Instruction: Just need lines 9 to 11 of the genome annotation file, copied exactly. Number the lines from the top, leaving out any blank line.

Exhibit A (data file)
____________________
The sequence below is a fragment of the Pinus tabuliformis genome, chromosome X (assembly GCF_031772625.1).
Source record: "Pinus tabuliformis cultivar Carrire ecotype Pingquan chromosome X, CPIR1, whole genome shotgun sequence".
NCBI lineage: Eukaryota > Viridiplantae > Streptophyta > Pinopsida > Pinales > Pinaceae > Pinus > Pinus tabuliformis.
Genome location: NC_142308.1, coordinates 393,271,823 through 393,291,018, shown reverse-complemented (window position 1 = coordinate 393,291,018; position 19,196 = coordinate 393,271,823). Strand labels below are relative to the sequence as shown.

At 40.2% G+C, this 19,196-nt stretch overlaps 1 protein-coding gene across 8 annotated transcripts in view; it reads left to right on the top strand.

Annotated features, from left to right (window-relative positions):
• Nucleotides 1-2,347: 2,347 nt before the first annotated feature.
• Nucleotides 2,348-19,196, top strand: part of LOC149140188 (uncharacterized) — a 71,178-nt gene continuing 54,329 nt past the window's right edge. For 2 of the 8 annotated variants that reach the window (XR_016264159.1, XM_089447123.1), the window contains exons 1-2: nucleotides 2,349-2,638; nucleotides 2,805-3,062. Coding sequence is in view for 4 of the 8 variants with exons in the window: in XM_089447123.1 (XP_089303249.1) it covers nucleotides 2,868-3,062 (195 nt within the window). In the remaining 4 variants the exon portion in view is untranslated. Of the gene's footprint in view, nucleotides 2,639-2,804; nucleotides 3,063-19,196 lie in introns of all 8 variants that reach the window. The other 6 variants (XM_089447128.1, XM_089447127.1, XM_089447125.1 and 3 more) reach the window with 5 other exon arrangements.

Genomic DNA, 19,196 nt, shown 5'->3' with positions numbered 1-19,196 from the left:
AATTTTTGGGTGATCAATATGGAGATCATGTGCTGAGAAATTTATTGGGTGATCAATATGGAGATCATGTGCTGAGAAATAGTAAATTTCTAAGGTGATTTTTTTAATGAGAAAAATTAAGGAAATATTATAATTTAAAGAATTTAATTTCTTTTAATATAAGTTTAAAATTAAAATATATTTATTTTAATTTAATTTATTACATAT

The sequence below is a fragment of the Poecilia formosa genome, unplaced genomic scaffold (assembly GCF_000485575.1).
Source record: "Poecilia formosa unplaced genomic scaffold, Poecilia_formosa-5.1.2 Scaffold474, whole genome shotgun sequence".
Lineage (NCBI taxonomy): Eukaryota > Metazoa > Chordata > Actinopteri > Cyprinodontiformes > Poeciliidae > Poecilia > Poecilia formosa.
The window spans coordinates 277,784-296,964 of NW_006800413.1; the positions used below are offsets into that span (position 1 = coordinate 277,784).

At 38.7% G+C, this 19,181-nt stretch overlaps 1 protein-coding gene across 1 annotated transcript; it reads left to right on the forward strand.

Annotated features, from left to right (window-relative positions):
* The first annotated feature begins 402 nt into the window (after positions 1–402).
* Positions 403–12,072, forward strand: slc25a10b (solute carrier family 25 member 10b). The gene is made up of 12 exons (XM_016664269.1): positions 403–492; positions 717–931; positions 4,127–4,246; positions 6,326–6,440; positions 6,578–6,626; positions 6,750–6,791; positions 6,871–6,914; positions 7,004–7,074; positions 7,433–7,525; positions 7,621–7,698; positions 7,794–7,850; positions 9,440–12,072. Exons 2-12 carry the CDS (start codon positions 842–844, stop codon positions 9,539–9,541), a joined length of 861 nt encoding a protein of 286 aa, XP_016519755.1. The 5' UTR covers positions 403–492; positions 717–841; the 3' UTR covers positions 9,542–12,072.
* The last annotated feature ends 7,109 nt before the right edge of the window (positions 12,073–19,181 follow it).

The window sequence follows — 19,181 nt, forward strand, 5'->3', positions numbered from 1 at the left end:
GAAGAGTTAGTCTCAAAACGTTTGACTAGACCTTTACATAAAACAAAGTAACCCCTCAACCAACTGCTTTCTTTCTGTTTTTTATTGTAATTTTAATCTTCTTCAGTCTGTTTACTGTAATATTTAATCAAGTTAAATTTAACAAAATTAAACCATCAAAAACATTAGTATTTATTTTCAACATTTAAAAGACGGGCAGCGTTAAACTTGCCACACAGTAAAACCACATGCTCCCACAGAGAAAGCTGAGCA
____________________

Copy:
Genomic DNA, 19,196 nt, shown 5'->3' with positions numbered 1-19,196 from the left:
AATTTTTGGGTGATCAATATGGAGATCATGTGCTGAGAAATTTATTGGGTGATCAATATGGAGATCATGTGCTGAGAAATAGTAAATTTCTAAGGTGATTTTTTTAATGAGAAAAATTAAGGAAATATTATAATTTAAAGAATTTAATTTCTTTTAATATAAGTTTAAAATTAAAATATATTTATTTTAATTTAATTTATTACATAT

The sequence below is a fragment of the Poecilia formosa genome, unplaced genomic scaffold (assembly GCF_000485575.1).